What is the Deal with Security in Smart Grid?

The panel "Cyber Security: Dealing with Your Smart Grid Insecurities” was very interesting because several people discussed security for smart grid from different perspectives.

The panel consisted of:

Moderator:

  • Jeffrey Katz, chief technology officer, Electric and Utility Industry, IBM

Panelists:


From left: Jeffrey Katz, Tim Roxey, Erfan Ibrahim, and Joe Weiss

Katz opened the discussion by presenting his view on security. The point that sticks in my mind is that security in the IT industry is not the same as security in smart grid. One of his slides showed the consequences of breach. Other speakers also mentioned that the big difference between the IT industry and the power industry is that malfunctions of the power system can cause the loss of human lives. Two other points that caught my attention:

  • There is no federal or state agency to certify security of the power system.
  • Source-code-level security is important, and code should be designed and implemented as such.

Although smart grid security is in its infancy, there should be some organization to certify security for smart grid components and systems. In my previous life, I dealt with source-code-level security and can relate to Katz’s statement.

Roxey discussed security from NERC’s perspective. NERC is an organization that stands between the government and utilities and ensures the reliability of the bulk power system in North America. Actually, his perspective is quite interesting because NERC deals with the huge transmission area as a grid operator. The statistics he presented were one or two orders of magnitude larger than I can comprehend. He pointed out a large number of complexly interconnected (via legacy and new interfaces) components that are controlled and defined by many organizations and security for those components. Also, for many components, security is an afterthought and is not easy to incorporate.

I had heard Ibrahim talk before and found him quite entertaining as well as informative. He did not betray my expectations. His point was that security for smart grid should support legacy systems as well as newly created systems because we cannot replace all the systems overnight. Security for smart grid is not security for each component but should be applied across the board. Yet the current security problem of smart grid lies in the silo of security management. He presented a wealth of information and pointed out lots of resources for security in smart grid. One of them is NIST’s effort on cybersecurity.

Ibrahim also mentioned EPRI’s site for further information, including use cases at here.

Weiss said that until 2000 or so, security was not the issue for the power grid. These days, technology advances (like wireless devices) increase cyber-vulnerabilities. Weiss is an expert in ICS (industrial control system). ICS operates the infrastructure of such things as power, water, chemical, and pipelines. ICS touches important components of smart grid, such as SCADA (supervisory control and data acquisition) and AMI (advanced metering infrastructure). Currently, ICSs are not designed or implemented with security in mind. Another problem is that a large system like a power grid is a set of functional silos without an overall view of security.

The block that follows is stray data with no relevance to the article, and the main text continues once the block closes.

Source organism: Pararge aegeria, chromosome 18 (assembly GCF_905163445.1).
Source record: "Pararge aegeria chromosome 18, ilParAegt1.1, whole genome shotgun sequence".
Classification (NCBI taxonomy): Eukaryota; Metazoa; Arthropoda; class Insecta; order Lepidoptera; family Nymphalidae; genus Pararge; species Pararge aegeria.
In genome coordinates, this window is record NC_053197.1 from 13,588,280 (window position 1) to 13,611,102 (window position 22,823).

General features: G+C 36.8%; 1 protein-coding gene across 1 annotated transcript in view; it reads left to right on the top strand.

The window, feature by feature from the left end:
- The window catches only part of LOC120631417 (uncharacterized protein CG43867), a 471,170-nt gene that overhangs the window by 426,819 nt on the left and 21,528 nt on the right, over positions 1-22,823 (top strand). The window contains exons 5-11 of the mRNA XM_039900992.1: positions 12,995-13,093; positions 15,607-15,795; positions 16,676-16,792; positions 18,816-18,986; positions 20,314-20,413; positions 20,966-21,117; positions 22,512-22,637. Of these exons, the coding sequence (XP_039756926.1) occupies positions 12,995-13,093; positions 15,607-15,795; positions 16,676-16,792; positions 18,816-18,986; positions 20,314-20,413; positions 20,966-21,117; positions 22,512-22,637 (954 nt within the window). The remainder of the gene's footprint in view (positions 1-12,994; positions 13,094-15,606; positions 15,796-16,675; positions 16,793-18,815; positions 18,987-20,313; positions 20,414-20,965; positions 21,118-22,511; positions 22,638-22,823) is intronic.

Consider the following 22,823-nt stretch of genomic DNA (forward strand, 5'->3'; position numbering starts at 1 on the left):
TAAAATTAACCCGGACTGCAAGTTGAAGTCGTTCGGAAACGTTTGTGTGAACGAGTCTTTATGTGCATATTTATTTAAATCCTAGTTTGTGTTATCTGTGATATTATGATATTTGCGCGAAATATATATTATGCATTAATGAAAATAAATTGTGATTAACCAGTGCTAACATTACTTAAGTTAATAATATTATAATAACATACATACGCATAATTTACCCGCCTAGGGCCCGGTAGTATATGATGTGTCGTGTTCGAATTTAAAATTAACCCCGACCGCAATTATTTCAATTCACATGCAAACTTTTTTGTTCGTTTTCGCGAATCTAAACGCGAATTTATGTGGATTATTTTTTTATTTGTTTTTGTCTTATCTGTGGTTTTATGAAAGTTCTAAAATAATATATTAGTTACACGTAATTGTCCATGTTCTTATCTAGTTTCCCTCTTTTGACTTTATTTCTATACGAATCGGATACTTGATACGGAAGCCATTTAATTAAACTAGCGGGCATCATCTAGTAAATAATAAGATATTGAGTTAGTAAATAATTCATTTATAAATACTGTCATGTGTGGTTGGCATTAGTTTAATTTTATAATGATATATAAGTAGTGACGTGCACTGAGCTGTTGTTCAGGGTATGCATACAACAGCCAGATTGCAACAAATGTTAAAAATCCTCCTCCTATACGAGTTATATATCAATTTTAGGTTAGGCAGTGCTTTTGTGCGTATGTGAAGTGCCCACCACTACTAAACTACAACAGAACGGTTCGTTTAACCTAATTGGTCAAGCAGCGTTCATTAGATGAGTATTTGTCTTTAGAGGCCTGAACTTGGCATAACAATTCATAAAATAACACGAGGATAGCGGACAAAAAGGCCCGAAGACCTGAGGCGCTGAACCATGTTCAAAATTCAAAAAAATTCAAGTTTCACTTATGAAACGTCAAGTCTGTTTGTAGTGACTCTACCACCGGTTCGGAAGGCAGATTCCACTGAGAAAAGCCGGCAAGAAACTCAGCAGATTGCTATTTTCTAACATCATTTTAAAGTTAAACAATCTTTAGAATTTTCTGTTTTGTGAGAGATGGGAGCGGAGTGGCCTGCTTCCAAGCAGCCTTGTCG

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Energy Impact of Increased Server Inlet Temperature
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Moreover, as many people indicated, smart grid is an application of ICT (information and communication technology) to power grids. But this does not mean we can apply ICT blindly to a power grid without paying attention to domain-specific knowledge. What Weiss said towards the end of this session was very interesting. In the following rather obscure picture, the intersection (in red) between IT security (a subset of IT knowledge) and the ICS space is ICS security expertise. There are few experts in this intersection, which makes smart grid security even more difficult to implement.

Zen Kishimoto

About Zen Kishimoto

Seasoned research and technology executive with various functional expertise, including roles in analyst, writer, CTO, VP Engineering, general management, sales, and marketing in diverse high-tech and cleantech industry segments, including software, mobile embedded systems, Web technologies, and networking. Current focus and expertise are in the area of the IT application to energy, such as smart grid, green IT, building/data center energy efficiency, and cloud computing.

2 Responses to What is the Deal with Security in Smart Grid?

  1. David Allen Ellis February 12, 2010 at 6:07 pm #

    Mr. Kishimoto,

    Clear, concise and on mark. Great analysis and commentary.

  2. Zen Kishimoto
    Zen Kishimoto February 13, 2010 at 5:27 pm #

    Thanks for the kind words. Smart Grid is a great area for ICT to apply. But we need domain knowledge in doing so.

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